The Man Who Sold The Stars

Nuclear Spaceship Leaving OrbitThis story follows on the logic of Neal Stephenson’s story, but over a longer timeline, as the interplanetary economy develops in wild west fashion. Modeled somewhat upon the famous Robert A. Heinlein story, in treats a focused man who has one dream and devotes his life to it.


Gregory Benford

 Vain is the word of that philosopher which does not heal any suffering of man.  — Epicurus

 It will take a thousand years for the frontier to reach the Pacific. —                                                                     Thomas Jefferson


Harold Mann idled at a corner and watched an enormous guy come out of one of the adult movie houses and stride over to his Harley.

Harold was on his second job — at fifteen, using fake ID — driving a cab on South Jefferson Street of St. Louis. Business late on a sweltering night was slow. The big bearded guy’s bike was under a light post next to a Honda Hawk. The man in black leather pants and a black T-shirt shouted at the whole street, “Who parked this turd next to my bike?”

He then grabbed the Honda Hawk, grunted as he lifted it, and threw it all the way across the street. It hit another Japanese bike, a yellow Kawasaki. The clanging smashup echoed in the moist night.

Some gasoline dripped from the Kawasaki and the man walked over, puffing on a brown Sherman’s cigarette, and — dropped it. The gasoline whomped sending flames licking across the sidewalk. The biker glared at Harold and walked up to the cab window. He pulled out a big Bowie knife, grinning. Harold looked straight ahead and heard the tapping on the window.

“What ya think a dat?” He slurred the words and spat on the blacktop.

Harold rolled down the window and looked into the scowling sweaty face. “I don’t think you threw that rice burner hard enough.”

Glowering: “Yeah?”

“Man’s got to throw long in this life.”

The biker walked away laughing. The bikes burned. Harold finished his duty time, drove to the cab station, and quit. Maybe not my best line of work, he thought.

Five months later he had turned sixteen and had another fake ID saying he was twenty-one. He pitched a smartware app to a startup company in St. Louis, by walking in cold and asking to see the vice president. The app assisted robots with finding their footing and orientation while working in Low Earth Orbit. They could then assemble parts for the first orbital hotel.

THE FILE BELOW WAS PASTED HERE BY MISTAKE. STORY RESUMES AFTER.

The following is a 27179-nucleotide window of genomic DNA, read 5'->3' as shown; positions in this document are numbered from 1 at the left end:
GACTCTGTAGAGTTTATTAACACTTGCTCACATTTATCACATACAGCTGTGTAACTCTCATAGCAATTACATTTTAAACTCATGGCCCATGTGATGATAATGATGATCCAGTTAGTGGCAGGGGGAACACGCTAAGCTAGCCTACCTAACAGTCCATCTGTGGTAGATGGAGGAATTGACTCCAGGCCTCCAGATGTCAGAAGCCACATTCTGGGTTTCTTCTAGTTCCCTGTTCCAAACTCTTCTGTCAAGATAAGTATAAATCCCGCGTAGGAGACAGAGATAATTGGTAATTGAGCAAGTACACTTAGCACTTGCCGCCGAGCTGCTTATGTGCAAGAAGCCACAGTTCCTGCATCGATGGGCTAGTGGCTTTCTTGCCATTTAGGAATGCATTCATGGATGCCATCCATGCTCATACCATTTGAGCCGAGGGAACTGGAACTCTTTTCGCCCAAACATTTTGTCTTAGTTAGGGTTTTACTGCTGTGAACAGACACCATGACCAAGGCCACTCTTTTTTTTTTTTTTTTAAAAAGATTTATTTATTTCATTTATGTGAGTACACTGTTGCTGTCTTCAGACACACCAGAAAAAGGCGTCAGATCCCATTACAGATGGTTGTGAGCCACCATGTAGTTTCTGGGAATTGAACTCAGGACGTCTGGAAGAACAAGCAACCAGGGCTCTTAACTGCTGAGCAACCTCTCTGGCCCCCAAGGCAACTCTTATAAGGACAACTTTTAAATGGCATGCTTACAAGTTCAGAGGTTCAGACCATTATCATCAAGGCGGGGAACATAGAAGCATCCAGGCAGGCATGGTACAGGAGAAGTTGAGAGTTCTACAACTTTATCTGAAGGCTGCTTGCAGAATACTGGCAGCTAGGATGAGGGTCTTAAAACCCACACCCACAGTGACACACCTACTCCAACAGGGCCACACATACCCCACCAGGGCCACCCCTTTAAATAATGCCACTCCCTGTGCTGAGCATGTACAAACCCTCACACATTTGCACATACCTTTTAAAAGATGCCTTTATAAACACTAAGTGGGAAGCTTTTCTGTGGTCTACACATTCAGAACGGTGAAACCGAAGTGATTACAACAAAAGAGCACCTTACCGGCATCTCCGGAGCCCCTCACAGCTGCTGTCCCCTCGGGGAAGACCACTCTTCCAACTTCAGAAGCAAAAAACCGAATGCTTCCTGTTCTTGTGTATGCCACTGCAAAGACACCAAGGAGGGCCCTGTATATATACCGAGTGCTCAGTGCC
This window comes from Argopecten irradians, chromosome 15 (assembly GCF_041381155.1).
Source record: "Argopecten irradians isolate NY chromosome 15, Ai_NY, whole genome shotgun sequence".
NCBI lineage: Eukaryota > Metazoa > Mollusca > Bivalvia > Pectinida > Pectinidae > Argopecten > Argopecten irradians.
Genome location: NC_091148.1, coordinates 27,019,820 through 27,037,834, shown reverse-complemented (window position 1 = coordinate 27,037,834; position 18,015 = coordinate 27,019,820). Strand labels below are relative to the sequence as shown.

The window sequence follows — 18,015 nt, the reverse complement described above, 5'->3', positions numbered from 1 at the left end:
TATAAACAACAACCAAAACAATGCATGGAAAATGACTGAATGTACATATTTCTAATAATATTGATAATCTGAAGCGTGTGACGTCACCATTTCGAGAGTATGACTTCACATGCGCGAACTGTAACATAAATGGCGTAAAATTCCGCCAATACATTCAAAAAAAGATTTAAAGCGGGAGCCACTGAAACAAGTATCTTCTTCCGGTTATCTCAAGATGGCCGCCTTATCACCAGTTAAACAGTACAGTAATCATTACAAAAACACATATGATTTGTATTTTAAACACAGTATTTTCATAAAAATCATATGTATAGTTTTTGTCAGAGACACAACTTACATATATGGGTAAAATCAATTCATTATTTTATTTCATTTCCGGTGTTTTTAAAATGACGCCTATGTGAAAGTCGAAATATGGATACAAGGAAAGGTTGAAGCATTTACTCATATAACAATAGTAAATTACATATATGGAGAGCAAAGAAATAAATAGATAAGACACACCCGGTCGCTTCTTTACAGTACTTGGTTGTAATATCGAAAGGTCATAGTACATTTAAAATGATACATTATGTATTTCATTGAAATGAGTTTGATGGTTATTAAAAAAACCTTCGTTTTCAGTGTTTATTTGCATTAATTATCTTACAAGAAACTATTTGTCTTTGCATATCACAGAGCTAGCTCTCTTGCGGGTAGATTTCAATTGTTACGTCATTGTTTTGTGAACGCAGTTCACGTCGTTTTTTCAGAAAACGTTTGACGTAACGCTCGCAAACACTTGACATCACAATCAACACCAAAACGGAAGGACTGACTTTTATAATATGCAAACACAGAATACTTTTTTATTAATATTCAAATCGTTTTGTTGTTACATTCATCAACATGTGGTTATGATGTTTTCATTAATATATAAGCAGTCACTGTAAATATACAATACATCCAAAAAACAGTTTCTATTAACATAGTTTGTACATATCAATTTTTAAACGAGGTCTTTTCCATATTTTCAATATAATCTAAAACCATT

The key to the app was using the new composite carbon girders with holes punched every half meter.  Robots could count on having a dual-pivot purchase no more than 50 centimeters away, to torque or support a mechanical advantage.  This increased their mobility and mass carrying capacity.

The vice president was intrigued. While his engineers looked over the app he asked Harold for his credentials. He gave them a certificate saying he had graduated from MIT with a degree in astronautics, remarking that it was the same program in which Buzz Aldrin had gotten his PhD. The e-certificate was authentic, though he had artfully hacked it to omit the detail that he had done the classes entirely online in three years without ever being in Boston.

The startup bought his app and he got a job. Within two years he was their CEO, and they issued an Initial Public Offering. His share was nearly a million, since he had worked mostly for stock options.        Driving home that night, he saw the same biker guy coming out of a bar. Harold pulled over and bought the guy a drink, never saying why.


He recalled his first job as he watched the vids from the latest big satellite telescope. The deep resolution views were striking, and they brought back a moment when he was ten years old.

He had rented beach chairs to tourists down at Orange Beach, Alabama. All day long he let nobody get past him without a friendly, insistent, “A chair to make you more comfortable? The sand’s hot. Just five bucks for the day.”

The usual brush-off he eased by with, “Keeps you away from the sand flies, sir.”—and that usually did the trick, especially if he had a woman with him. She would usually wrinkle her nose and badger the man into it.

Decent money, and he was only ten. His father thought it was good training and Harold did, too—the Great Recession was not yet in the rear view mirror. The tourists officially had the chairs till sundown but many stayed with their beer and got fried oysters from the stand down the way. He stayed late, reading used paperback science fiction novels under the fluorescents of the greasy burger stand. He was an addict; science fiction sold the sizzle of the science steak. Even when he got tired he remembered to be polite, smiling and using the yes sir a lot—and so he discovered tipping.

Some just left the chairs strewn around, so he had to drag them back, two in each hand, to the shed. He had just finished stacking chairs and was turning to plod down to the bus stop to ride home when he turned toward the surf and saw them.

Saw them truly, for the first time. The whole grand sprawl of jewels across the blue-black carpet, hovering above the salty tang of gulf waters like a commandment. The Milky Way spanned the sky, vanishing into the horizon, glows shimmering of emerald, ruby and hard diamond whites.

That’s what we’re part of, he thought. The real, ultimate way the universe is, not just this moist curtain above a sandy stretch. Reality, big and strange and wonderful.


 This is the opening of a 16,500 word novella describing the emergence of the interplanetary economy over the next century.

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